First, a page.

Persuasive language and rhetorical devices

Persuasive language and rhetorical devices

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Persuasive language and rhetorical devices

In a nutshell

Rhetorical devices are the use of language techniques to make a piece of writing more persuasive. In this summary, you will learn about the different types of rhetorical devices and how to use them effectively.

Persuasive language

Persuasive language is used in many ways and for a variety of reasons. Persuasive language is used to advertise and sell products, or to convince people to accept a view or agree with a new idea. Politicians are great examples of people who use rhetorical devices and persuasive language often in their speeches.

Rhetorical devices

The following table presents the most common rhetorical devices.




Rhetorical questions
Rhetorical questions are questions that make the reader stop and think but do not need an answer. They are great for grabbing your reader's attention and can be very effective when trying to persuade them.
"Don't you think it's important that we give a sad, lonely dog the warm, loving home that it deserves?"
Emotive language
Use words that make your reader have strong feelings, such as guilt or empathy, about the topic you are addressing.
"There are thousands of fish and other sea life that are at the mercy of the waste crisis. There is a baby turtle somewhere right now with a plastic straw stuck up its nose because people refuse to dispose of their rubbish sensibly."
Hyperbole is a form of exaggeration. Exaggeration is an important trick for persuasive writing. By emphasising some of your points using hyperbole, you can make your argument sound more convincing and really solidify your point of view in the minds of the audience.
"You should adopt a dog for many reasons. But one of the most important reasons is that most of the dogs in shelters cry themselves to sleep every night, as they long for the love of a new owner that may never come."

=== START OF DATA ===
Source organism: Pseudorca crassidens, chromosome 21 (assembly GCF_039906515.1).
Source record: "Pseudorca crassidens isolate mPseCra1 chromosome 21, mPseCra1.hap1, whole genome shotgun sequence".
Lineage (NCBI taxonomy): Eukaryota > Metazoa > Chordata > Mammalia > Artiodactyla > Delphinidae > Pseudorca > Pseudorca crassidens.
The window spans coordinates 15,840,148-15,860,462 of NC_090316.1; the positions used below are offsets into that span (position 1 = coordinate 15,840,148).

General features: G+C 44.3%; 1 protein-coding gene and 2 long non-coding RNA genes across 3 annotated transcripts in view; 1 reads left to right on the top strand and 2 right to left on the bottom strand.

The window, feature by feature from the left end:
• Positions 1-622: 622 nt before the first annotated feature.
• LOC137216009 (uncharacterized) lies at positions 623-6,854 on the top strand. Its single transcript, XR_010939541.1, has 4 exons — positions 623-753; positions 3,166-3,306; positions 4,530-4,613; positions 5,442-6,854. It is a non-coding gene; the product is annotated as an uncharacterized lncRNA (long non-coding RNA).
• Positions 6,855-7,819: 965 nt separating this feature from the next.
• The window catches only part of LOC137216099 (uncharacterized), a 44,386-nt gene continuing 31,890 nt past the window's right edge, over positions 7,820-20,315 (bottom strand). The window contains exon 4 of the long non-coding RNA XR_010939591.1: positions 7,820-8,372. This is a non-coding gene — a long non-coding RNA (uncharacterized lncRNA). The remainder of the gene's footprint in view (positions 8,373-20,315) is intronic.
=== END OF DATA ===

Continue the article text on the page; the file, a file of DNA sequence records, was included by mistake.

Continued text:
Imperative language
Imperative language is language used to give an order or prompt someone to do something.
"Don't forget to separate your rubbish into general waste and recyclable items."
Facts and statistics
These are very strong pieces of evidence that you can use to support your point.
"85% of people agreed that this would change our community for the better."
Flattery is used to compliment your audience.
"I am privileged to be speaking to a group of such intelligent people."
Personal pronouns
Address your audience directly by using second person pronouns 'you', 'your' and 'yours'. Using these words can make your audience feel special. You can also involve your audience by using "we" - this can make it seem like they are on your side which may make them more likely to agree with you.
"Dad, we all know much happier our home is when we dog-sit Nanny Pat's dog. That could be us everyday!"
An anecdote is a short, personal, story about a real life situation that you can share to make your audience feel they know you.
"Everyone should have a dog. My dog has been my best friend since I was nine. He keeps me company, he listens when I have a lot on my mind and need someone to talk to, and he is very good at fetch!"
The rule of three
This is usually three phrases or describing words that are used to emphasise a point.
"Reducing the speed limit to 20 on all of the roads in our town will mean safer streets. Safer streets mean reassurance, peace of mind and comfort for all."

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FAQs - Frequently Asked Questions

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